Table of contents
About this book
Methods in protein sequence analysis constitute important fields in rapid progress. We have experienced a continuous increase in analytical sensitivity coupled with decreases in time necessary for purification and analysis. Several generations of sequencers, liquid/solid/gas-phase, have passed by and returned in other shapes during just over two decades. Similarly, the introduction of HPLC permitted an enormous leap forward in this as in other fields of biochemistry, and we now start to see new major advances in purification/analysis through capillary electrophoresis. Furthermore, progress in the field of mass spectrometry has matched that in chemical analysis and we witness continuous development, now emphasizing ion spray and other mass spectrometric approaches. In short, protein analysis has progressed in line with other developments in modern science and constitutes an indispensable, integral part of present-day molecular biology. Even the available molecular tools, in the form of proteases with different specificities, have increased in number, although we still have far to go to reach an array of "restriction proteases" like the sets of nucleases available to the molecular geneticist. Of course, conferences have been devoted to protein sequence analysis, in particular the MPSA (Methods in Protein Sequence Analysis) series, of which the 8th conference took place in Kiruna, Sweden, July 1-6 1990. Again, we witnessed much progress, saw new instruments, and experienced further interpretational insights into protein mechanisms and functions.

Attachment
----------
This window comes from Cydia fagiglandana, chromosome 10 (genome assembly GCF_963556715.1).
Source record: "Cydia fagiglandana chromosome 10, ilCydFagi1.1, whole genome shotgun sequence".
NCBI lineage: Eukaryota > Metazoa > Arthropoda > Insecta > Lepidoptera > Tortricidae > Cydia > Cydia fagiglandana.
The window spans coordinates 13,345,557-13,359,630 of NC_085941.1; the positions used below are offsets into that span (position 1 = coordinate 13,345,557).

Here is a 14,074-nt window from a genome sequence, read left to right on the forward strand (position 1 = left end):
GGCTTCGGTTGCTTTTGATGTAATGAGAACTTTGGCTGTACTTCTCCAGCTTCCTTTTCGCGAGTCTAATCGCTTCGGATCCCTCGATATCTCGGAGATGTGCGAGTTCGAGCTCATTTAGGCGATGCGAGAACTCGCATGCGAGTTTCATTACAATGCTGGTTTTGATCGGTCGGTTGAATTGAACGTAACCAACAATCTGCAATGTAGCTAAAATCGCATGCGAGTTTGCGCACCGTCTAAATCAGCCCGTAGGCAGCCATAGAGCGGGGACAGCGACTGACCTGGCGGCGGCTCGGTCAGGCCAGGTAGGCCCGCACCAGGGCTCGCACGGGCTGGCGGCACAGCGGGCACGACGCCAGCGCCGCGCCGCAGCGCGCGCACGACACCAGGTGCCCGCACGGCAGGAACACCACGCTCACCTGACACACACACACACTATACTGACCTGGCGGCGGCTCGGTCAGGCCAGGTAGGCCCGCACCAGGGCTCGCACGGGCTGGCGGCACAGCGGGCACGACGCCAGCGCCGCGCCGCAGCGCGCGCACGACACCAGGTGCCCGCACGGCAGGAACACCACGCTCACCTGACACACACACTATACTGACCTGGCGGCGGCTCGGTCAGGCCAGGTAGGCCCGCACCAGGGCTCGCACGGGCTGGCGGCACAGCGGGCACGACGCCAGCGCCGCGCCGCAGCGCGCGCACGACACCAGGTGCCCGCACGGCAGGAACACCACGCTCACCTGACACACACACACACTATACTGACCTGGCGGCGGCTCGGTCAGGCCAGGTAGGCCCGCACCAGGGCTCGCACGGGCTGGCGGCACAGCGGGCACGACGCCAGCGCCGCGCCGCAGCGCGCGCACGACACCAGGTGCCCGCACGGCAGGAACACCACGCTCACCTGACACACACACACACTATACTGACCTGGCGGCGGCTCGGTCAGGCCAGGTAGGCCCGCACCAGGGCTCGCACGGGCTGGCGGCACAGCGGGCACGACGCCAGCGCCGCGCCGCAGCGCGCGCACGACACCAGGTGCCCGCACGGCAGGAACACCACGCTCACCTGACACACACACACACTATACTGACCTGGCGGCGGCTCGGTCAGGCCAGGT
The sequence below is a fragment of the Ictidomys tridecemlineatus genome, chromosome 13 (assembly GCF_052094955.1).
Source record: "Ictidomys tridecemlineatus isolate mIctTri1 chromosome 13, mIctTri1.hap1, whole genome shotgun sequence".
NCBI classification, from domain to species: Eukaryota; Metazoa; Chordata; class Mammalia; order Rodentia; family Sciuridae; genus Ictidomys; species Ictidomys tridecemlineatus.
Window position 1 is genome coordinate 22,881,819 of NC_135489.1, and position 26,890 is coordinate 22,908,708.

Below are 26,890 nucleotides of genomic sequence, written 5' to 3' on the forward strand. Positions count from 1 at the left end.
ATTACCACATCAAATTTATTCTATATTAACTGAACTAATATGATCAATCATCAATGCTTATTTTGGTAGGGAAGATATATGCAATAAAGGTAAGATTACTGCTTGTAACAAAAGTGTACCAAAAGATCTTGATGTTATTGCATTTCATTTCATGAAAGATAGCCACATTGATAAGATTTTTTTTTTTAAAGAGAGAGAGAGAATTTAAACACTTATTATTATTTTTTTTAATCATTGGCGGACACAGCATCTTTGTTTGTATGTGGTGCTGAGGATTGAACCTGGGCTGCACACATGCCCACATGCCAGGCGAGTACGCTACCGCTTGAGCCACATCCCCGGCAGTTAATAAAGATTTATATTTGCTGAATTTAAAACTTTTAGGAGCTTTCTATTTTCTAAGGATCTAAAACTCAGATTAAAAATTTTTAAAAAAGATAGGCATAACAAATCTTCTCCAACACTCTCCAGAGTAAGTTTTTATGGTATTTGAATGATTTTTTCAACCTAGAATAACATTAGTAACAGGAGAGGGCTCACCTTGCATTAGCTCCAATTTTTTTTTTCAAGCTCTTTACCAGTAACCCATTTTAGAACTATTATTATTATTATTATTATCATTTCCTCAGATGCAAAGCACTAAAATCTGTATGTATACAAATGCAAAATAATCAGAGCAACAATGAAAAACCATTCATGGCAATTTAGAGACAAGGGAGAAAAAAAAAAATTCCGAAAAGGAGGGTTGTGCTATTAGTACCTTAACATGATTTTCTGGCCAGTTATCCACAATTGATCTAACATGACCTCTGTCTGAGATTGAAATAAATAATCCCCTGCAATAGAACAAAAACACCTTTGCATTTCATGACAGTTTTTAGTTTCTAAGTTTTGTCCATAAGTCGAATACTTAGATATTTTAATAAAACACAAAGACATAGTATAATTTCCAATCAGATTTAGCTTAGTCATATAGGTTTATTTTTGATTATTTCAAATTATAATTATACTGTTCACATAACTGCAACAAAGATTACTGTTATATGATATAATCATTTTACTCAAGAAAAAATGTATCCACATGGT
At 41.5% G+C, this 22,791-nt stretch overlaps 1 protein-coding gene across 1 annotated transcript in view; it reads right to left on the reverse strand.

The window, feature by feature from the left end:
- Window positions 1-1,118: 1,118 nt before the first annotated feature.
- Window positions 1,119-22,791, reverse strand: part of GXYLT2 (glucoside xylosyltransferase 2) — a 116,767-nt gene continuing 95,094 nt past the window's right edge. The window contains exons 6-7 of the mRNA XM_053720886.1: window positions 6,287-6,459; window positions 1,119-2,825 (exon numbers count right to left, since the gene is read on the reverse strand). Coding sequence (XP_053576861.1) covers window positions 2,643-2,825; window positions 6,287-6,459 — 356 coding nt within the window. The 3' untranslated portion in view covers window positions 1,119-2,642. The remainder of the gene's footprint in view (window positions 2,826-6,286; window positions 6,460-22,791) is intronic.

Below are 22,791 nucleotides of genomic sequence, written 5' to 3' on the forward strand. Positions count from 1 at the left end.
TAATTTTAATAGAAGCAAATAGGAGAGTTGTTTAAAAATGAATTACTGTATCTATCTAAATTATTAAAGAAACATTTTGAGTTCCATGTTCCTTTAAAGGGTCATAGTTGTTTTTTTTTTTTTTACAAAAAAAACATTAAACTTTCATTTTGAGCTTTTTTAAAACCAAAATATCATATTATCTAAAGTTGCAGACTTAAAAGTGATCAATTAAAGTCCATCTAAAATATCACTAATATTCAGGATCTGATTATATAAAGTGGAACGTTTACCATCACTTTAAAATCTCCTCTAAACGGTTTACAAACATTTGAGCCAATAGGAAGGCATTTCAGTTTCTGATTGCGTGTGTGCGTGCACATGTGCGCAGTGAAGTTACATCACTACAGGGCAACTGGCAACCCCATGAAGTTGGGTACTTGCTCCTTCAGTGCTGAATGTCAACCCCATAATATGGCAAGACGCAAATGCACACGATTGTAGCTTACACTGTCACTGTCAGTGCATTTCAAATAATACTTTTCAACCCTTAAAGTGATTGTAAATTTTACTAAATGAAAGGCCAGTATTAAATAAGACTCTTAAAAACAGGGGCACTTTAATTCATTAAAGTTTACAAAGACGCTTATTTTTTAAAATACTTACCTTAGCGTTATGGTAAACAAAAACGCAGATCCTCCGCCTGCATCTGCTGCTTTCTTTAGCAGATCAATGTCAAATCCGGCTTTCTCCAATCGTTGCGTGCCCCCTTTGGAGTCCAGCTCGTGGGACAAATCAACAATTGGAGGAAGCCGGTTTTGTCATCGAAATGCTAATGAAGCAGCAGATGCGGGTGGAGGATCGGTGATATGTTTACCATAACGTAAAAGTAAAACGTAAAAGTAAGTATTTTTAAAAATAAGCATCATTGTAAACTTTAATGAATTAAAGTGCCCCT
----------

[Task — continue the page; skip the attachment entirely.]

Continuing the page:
membrane proteins protein protein sequence Secondary structure tertiary structure